Preston and modern trams is a story which keeps coming and this week in order to prove a point about how trams can run in the Lancashire city the Trampower group hired a bendy bus to go along proposed routes and calculate how it would affect congestion. All this comes as they prepare to submit a proposal to the city council for a full tram line – even before the short demonstration line is ready for operation.
It was last November that Trampower were finally given permission to build a short demonstration line on the disused railway between Skeffington Road and Deepdale Street. Clearance and construction work has been taking place since February 2017 on this 0.8 mile line – which will also include a tram station, platform and depot on a former coal yard at Deepdale – but as we reported in June it seemed that very little progress had been made. Despite this the latest news from Trampower is that preparatory works are due to start imminently and that this is a significant milestone. This line has always been considered to be a demonstration line but it now reported that they will use the stretch to train drivers to get them familiar with the operating system.
And why do they need to become familiar with the operating system? Because Trampower are planning a full tram line – to be known as the Guild line – running from Preston Railway Station to junction 31a of the M6 with 12 stops constructed. Incredibly the reports in the local press suggest that this could be running by 2019! So within two years a full tram line would be running where it has taken the best part of a year for a less than a mile demonstration line to begin preparatory works.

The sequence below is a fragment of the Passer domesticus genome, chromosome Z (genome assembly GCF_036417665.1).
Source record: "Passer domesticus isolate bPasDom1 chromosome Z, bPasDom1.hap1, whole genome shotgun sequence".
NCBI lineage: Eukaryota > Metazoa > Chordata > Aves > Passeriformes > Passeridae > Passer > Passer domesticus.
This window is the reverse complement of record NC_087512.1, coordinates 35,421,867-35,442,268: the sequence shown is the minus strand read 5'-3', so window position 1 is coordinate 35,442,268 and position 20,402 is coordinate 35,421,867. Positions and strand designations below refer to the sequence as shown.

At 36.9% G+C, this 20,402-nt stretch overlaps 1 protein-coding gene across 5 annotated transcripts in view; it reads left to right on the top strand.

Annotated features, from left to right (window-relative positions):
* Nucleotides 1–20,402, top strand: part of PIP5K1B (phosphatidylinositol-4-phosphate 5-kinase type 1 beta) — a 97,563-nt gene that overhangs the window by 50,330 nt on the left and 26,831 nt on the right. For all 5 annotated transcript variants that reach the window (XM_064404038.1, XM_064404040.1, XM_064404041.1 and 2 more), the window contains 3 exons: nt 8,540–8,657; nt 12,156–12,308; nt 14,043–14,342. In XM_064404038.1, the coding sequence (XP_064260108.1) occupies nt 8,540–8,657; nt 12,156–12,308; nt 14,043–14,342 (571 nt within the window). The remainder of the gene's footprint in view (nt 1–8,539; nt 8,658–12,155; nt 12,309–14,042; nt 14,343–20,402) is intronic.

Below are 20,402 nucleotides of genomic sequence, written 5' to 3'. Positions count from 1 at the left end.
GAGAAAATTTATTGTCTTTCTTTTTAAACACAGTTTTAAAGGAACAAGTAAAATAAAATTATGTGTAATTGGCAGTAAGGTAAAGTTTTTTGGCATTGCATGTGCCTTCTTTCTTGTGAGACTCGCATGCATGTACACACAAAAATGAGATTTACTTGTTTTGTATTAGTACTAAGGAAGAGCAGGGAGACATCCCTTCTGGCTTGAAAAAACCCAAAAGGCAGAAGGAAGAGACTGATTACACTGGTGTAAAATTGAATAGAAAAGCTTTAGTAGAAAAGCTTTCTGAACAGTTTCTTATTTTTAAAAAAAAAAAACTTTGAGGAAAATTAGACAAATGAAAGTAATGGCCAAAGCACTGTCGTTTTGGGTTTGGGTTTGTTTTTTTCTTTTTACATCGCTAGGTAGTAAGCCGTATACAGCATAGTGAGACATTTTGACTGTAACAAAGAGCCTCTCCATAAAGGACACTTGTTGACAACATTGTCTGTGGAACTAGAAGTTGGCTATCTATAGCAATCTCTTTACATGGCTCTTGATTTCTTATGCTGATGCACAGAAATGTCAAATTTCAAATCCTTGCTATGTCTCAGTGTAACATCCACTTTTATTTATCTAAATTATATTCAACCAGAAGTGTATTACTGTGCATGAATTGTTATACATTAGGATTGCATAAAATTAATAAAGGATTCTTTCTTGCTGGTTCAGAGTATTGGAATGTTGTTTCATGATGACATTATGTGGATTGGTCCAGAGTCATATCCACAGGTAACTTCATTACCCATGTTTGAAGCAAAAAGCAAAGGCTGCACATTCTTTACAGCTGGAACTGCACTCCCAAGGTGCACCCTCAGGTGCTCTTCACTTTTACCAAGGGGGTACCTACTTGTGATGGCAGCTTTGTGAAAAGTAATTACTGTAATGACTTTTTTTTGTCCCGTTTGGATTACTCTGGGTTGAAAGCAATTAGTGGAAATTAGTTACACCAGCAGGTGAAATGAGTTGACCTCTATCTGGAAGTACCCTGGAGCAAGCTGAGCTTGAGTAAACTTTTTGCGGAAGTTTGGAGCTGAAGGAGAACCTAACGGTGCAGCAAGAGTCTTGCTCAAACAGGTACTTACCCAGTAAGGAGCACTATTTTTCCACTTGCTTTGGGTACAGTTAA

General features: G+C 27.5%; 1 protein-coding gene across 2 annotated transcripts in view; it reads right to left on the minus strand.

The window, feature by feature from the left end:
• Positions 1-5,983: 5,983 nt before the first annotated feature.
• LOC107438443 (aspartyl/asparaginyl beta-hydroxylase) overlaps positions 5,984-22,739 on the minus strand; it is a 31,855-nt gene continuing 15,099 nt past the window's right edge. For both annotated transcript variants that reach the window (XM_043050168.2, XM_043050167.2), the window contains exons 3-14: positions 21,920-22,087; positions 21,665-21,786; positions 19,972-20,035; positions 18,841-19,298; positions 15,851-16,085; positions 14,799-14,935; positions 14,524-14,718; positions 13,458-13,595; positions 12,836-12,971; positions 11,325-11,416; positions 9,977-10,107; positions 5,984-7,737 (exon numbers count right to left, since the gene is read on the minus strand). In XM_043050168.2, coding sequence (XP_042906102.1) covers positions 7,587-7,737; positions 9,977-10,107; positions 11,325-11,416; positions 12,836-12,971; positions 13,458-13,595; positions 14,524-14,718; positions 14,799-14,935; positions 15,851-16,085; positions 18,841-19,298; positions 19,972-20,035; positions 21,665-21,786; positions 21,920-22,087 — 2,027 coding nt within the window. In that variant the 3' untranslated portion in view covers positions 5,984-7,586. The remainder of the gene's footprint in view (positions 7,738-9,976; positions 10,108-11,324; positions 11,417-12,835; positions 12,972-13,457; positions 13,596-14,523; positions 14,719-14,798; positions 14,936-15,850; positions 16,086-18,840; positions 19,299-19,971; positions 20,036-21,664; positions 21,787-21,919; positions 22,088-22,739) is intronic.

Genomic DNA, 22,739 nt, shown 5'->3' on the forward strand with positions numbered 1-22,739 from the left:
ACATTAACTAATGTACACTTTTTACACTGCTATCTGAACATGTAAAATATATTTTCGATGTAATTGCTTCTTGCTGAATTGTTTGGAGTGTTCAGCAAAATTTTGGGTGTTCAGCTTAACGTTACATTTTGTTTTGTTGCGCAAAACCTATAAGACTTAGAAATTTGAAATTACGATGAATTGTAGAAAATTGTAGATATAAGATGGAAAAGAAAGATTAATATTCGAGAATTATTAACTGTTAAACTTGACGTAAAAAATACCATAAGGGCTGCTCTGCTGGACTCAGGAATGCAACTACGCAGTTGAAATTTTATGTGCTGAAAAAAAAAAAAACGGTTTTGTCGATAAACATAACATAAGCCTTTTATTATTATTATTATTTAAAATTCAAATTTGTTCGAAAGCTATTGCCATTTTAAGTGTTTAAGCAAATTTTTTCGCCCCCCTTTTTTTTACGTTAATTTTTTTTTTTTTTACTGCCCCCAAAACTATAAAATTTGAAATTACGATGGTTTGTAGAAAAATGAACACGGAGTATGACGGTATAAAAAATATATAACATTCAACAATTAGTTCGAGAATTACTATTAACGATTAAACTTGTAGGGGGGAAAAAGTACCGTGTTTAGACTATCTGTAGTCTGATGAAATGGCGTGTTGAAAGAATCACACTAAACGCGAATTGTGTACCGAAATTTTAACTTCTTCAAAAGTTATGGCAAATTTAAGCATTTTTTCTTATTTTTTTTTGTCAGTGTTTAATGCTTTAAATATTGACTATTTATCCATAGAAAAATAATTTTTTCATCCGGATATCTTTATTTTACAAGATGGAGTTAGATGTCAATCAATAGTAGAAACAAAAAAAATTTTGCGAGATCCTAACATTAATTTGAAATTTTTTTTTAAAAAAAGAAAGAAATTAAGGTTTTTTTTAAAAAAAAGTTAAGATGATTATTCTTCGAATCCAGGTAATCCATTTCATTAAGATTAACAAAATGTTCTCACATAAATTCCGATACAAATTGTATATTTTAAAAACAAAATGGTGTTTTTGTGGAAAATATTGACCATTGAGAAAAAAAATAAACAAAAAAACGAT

The past week has seen Trampower hire a bendy bus (from National Express Coventry) and it has been used to show that trams can fit in the streets and would have a positive effect on congestion. The bendy bus has been used as apparently it is a similar size to a tram.
Professor Lewis Lesley, Director of Preston Trampower, is quoted in the Lancashire Post: “It will have a major impact. We expect it to take about 25 per cent of the cars off that corridor. We have undertaken household surveys across the city and around 80 per cent said they welcome the idea and around the same amount would say they would use it at least twice a week. Hopefully, attitudes will convert to actual behaviour and we have factored in 1.8m passengers in our first year.”
Speaking about the tests being conducted with the bendy bus Petros Price, a transport expert working with Trampower, said: “One of the main on-street issues with trams is how it will affect the junction across Ringway; the idea today is to create a model for that effect. We’ve been videoing and surveying the junction throughout this week, we will look at traffic queue lengths, changes in signal timings, delays to vehicles and basically how a tram would affect wider traffic characteristics of the junction. The bendy bus is similar to a tram (in size), we’ll get a very good idea of how the junction will operate with a tram with a six-minute frequency.”
It is said that the plan would cost £19 million and that private operators are already lined up once full planning permission is achieved. No mention is made as to where a fleet of trams will come from – currently the Cityclass prototype previously seen in Blackpool and Birkenhead is the only tram available – and a 6 minute service would likely need a fleet of trams and this would increase costs significantly.
It is a case of wait and see whether anything ever does come of these plans to help relieve congestion in Preston.